ACC 23: BMAD Trial: μCor in Ambulatory Decompensated Heart Failure
Published: 07 Mar 2023
ACC.23/WCC – We are joined on-site by Dr John Boehmer (Penn State Health, US) to discuss the findings of the BMAD-TX Trial, originally revealed at ACC 2023 (Zoll Medical Corporation). In this study, investigators aimed to assess the impact of a novel wearable sensor, the Microcor, (μCor™) in the management of heart failure. 266 patients with ambulatory decompensated heart failure were enrolled in the study.
The trial showed that managing heart failure using a threshold alert from the HFMS system results in 38% relative risk reduction in heart failure readmissions following hospitalisation.
- What is the importance of this study?
- Could you please tell us about the μCor system?
- What was the patient population and study design?
- What are the main findings?
- How can these findings be put into clinical practice?
- What further research is needed?
Recorded on site at ACC 2023, New Orleans.
Producer: Greg Guillory
"- My name is John Boehmer. I'm a professor of medicine and surgery at Penn State College of Medicine.
What is the importance of this study?
We're looking at ways of preventing re-hospitalization following an admission for heart failure. That's a major problem because the excess of 20% of patients are readmitted within 30 days and an excess of 40% by 90 days. The main reason they're readmitted is for another diagnosis of heart failure. So we need a better way of managing those patients during a high risk period for a heart failure hospitalisation.
Could you please tell us about the MicroCor System
So MicroCor is a small adhesive patch. It's a wearable device that uses low energy, radiofrequency energy in order to get a measure of lung fluid contact. By doing that and combining it with data on heart rate and respirations, it's able to provide information to clinicians, which is then actionable.
What was the patient population and study design?
Benefits of MicroCor and acute decompensated heart failure trial is a two arm concurrent control clinical trial. It's not a randomised controlled trial, but had two arms, an intervention arm and an observation arm going on concurrently. We then compared the results for heart failure hospitalisation between those two arms.
What are the main findings?
So the intervention arm where clinicians were able to see the data as well as the patients able to see the data, and the clinicians were able to act on it, there was a 38% relative risk reduction in the risk of a heart failure hospitalisation. When we looked at the risk of a combined event of heart failure hospitalisation, and emergency department visit, or death that was also reduced by 38%. That is a 7% of patients total who would've had a heart failure hospitalisation, did not as a result of this intervention, or a Number Needed to Treat of 14.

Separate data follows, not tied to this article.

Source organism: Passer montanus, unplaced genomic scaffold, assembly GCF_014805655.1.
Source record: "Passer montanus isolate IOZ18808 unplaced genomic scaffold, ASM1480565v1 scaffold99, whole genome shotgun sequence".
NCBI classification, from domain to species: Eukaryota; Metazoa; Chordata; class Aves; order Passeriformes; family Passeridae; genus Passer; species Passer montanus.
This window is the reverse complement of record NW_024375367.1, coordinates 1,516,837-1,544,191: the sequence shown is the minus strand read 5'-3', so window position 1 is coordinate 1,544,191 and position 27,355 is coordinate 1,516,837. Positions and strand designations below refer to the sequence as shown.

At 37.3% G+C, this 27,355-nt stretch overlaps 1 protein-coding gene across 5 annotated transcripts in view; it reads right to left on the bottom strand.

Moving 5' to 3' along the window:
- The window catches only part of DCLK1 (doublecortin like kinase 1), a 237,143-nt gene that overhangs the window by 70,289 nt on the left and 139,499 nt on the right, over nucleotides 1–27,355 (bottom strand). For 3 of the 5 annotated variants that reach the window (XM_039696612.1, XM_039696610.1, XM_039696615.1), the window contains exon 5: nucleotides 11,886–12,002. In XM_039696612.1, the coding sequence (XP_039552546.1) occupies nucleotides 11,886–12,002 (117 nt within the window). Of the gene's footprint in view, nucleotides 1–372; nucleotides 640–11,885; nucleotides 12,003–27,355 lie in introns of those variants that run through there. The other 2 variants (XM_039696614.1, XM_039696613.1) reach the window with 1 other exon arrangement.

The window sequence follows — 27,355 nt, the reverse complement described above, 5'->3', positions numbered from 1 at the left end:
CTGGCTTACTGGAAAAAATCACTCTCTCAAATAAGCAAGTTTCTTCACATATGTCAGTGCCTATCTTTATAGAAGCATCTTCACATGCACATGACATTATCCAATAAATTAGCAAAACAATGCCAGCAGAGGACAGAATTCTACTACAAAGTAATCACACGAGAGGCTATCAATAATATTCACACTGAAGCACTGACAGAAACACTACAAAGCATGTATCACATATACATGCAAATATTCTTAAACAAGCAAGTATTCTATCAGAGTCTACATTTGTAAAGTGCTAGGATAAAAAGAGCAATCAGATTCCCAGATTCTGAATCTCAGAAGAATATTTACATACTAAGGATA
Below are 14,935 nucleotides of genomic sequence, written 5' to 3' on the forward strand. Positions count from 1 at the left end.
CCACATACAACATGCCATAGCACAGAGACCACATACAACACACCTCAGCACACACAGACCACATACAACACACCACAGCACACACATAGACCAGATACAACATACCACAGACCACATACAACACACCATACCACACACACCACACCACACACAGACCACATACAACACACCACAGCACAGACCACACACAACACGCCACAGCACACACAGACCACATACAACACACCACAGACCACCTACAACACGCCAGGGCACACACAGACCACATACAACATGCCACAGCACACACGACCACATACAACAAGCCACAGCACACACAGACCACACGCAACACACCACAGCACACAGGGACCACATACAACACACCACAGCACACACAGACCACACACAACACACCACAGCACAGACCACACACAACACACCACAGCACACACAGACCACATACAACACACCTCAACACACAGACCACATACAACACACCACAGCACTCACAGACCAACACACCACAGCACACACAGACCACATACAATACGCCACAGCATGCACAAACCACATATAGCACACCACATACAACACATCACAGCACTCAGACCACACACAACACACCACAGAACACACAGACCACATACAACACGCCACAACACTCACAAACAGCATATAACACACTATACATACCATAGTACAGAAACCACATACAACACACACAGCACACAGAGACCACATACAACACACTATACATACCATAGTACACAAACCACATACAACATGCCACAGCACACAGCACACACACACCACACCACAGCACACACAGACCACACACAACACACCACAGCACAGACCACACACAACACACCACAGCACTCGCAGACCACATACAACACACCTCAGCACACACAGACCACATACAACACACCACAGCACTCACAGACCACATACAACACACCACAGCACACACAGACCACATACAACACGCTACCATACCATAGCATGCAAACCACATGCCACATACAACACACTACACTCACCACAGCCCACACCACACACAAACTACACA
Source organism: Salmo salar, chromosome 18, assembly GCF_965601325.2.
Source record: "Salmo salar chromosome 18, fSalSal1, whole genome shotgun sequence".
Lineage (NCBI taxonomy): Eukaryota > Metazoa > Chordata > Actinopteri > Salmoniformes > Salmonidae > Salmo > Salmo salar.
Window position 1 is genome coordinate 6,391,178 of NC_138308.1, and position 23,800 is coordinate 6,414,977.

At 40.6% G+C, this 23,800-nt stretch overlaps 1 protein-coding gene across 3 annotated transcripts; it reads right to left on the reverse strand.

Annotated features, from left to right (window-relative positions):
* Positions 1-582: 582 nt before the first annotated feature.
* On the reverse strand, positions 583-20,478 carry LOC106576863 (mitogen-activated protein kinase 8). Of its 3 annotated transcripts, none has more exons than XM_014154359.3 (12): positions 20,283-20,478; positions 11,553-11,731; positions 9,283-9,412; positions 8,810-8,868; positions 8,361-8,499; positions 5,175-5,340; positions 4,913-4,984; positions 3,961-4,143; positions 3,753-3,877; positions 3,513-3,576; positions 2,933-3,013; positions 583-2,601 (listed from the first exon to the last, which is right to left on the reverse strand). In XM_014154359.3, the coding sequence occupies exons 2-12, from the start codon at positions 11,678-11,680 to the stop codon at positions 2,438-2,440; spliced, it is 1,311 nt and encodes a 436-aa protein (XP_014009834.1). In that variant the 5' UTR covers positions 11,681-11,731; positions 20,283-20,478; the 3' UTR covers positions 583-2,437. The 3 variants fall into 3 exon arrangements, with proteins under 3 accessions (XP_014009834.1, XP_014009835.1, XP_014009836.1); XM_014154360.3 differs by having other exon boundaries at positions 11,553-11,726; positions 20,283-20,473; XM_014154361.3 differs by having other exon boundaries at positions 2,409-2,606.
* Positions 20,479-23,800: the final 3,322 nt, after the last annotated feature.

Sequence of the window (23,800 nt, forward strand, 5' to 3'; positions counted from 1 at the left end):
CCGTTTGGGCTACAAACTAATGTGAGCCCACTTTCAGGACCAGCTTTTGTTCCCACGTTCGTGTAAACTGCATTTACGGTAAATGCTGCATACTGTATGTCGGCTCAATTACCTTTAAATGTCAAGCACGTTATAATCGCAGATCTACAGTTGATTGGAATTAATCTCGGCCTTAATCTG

How can these findings be put into clinical practice?
Well, we hope that this will be a new tool that you will have for heart failure patients. And one of the good things about it is it's a wearable device. It's not a long-term device that's implanted and goes on and on. This is just for the period of time where patients are at increased risk. Meaning that once you, the patient is beyond that period of risk, you can utilise it on a different patient. So we hope that this will be utilised in practice now and will be another tool that we have to monitor patients through a high-risk period. And further analyses are coming to help us understand exactly how this work and exactly what interventions work best.
What are the next steps?
So the next step is going to be delving into the database more, looking at what interventions were made by practitioners, and then seeing which interventions had the most impact on reducing heart failure hospitalizations, and then coming up with the the best practices based on those findings.”